I didn’t fall in love until I left. I’d packed the car, vacuumed my room, scrubbed my scrawling off the mirror and taken down my cut-out scraps of art. She made me lunch and he checked the oil again and I hugged them all and shut the car door and turned a key.
How mundane, such a moment, such a monumental goodbye, both raw and layered with bewildering déjà vu. Actions I’ve taken myriad times, now weighted with meaning I can’t swallow.
The roads quickly became unfamiliar. After all, I’d lived there only a few months. In fact, in driving north I was headed towards my childhood and I was struck with how once again I didn’t care until I had to leave. Now where would I go? Away from my home, and from the people who make home wherever I find them, supposedly I would find myself. Sounds like a series of nasty surprises.
The highway tried to stay flat but like anything laid on the earth’s face, it sloped with her skin. As I came over a rise with the sun behind me, the trees dropped behind and the mountains sprawled under a hard blue sky.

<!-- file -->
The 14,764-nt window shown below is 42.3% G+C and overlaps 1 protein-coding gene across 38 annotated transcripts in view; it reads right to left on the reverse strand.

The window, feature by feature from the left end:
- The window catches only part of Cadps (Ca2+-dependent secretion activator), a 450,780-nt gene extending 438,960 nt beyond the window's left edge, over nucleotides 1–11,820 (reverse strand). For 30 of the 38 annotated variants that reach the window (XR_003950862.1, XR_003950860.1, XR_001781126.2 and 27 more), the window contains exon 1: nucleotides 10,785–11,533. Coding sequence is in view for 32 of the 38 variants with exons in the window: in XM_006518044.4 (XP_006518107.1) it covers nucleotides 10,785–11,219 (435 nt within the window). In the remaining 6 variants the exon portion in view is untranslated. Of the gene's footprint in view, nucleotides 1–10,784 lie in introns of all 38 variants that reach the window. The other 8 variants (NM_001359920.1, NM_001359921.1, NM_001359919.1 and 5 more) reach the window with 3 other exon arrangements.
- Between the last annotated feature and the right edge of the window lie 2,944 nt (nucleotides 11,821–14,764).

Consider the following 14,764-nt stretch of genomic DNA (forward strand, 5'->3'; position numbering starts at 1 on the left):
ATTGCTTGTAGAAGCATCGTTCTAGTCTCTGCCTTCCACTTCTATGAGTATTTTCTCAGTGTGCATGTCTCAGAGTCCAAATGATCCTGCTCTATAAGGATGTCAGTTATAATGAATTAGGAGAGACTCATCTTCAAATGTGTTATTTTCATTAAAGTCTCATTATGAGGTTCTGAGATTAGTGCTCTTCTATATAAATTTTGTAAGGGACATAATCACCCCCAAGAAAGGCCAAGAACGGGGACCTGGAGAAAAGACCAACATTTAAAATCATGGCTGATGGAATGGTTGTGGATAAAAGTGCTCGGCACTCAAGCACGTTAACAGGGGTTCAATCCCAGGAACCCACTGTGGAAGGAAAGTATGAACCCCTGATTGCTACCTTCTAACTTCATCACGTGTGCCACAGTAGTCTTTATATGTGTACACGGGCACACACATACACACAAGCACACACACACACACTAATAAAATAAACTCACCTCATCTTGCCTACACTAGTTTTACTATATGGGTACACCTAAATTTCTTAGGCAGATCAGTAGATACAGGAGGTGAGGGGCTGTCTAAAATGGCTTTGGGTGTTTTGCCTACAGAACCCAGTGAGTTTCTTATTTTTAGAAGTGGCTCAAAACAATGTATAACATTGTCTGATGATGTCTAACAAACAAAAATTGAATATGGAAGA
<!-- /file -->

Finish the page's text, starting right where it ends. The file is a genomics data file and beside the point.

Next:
I’d numbed myself till then. Mountains can knock some sense into you, I guess.
The trees were mostly bare—few evergreens like those of my youth—against a background of fresh snow. Sweeping white slopes, overlaid with purple grey lace. The simplicity, and the beauty of it, and the sun hinting at rose gold, and my insufficient words dishonor it now.
Stunned breathless, I fell in love.
I didn’t want to love this place. I knew I would have to leave sooner or later, and in the past months I’d done so much leaving love behind that I wanted a rest. My heart grew despite me, the homesick grinch. I laughed aloud at it, and wanted to cry, but I’ve never been teary and that doesn’t change for asking.
I had people waiting for me though I’d never met them, and soon the mountains were behind me and the trees back around me. So what my heart had grown? Now I had to leave that piece behind. I’d packed up all my stuff but you can’t bring your life with you, you just build a new one when you land. I’ve done it before and I’ll do it again and I did ask for this, after all, applied for it in fact.
But I miss the mountains I just met.